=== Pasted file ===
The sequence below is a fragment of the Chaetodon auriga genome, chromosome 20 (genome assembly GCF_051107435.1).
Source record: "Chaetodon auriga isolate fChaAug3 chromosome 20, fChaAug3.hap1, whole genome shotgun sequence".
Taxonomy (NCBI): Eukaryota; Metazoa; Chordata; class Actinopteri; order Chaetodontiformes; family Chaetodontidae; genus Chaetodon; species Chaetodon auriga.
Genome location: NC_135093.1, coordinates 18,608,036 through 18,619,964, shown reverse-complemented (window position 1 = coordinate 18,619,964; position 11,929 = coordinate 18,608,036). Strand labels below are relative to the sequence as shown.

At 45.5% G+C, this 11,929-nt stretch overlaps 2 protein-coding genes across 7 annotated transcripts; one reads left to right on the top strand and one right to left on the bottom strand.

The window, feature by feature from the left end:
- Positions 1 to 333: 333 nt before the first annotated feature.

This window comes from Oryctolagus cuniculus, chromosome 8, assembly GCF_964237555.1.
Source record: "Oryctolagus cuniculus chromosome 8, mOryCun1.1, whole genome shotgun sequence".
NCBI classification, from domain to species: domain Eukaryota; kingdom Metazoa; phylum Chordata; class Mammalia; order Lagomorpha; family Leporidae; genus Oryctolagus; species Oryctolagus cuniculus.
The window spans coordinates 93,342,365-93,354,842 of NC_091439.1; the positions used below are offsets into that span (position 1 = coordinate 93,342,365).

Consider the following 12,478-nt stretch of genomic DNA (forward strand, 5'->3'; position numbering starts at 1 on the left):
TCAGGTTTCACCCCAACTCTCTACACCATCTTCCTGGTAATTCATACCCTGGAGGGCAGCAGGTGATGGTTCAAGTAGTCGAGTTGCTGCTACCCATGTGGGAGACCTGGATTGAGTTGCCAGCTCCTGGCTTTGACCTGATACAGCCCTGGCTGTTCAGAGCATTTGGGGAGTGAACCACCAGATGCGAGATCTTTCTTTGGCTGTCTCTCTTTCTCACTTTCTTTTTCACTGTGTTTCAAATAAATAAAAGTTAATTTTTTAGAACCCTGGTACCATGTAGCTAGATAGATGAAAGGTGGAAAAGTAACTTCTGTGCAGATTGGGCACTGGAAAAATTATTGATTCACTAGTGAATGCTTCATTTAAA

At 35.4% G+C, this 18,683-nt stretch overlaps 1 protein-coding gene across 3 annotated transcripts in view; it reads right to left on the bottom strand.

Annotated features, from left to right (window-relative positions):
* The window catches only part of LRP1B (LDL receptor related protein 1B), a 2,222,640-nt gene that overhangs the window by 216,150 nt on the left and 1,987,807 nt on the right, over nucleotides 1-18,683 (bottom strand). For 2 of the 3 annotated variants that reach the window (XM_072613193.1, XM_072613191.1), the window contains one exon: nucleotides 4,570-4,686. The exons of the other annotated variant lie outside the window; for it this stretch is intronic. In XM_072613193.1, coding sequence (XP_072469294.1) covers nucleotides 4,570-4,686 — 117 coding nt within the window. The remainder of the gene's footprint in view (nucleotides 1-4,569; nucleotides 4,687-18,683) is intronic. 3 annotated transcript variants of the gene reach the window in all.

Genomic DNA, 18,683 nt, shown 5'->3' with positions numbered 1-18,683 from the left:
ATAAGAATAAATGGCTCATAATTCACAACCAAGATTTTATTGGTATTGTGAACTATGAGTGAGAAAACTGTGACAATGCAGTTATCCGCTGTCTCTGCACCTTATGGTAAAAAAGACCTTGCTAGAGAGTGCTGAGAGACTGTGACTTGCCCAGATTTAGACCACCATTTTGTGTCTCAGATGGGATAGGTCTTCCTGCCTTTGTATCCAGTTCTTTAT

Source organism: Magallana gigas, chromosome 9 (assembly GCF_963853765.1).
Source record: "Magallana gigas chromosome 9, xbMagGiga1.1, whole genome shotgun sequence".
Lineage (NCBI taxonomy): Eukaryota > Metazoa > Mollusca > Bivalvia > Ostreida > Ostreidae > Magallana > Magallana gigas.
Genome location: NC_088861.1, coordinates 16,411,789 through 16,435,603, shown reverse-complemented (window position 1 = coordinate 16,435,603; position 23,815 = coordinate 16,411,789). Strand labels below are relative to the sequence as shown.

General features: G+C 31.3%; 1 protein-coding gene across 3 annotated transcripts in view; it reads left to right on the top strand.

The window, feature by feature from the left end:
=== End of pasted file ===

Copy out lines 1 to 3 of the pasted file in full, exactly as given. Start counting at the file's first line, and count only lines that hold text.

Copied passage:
The sequence below is a fragment of the Chaetodon auriga genome, chromosome 20 (genome assembly GCF_051107435.1).
Source record: "Chaetodon auriga isolate fChaAug3 chromosome 20, fChaAug3.hap1, whole genome shotgun sequence".
Taxonomy (NCBI): Eukaryota; Metazoa; Chordata; class Actinopteri; order Chaetodontiformes; family Chaetodontidae; genus Chaetodon; species Chaetodon auriga.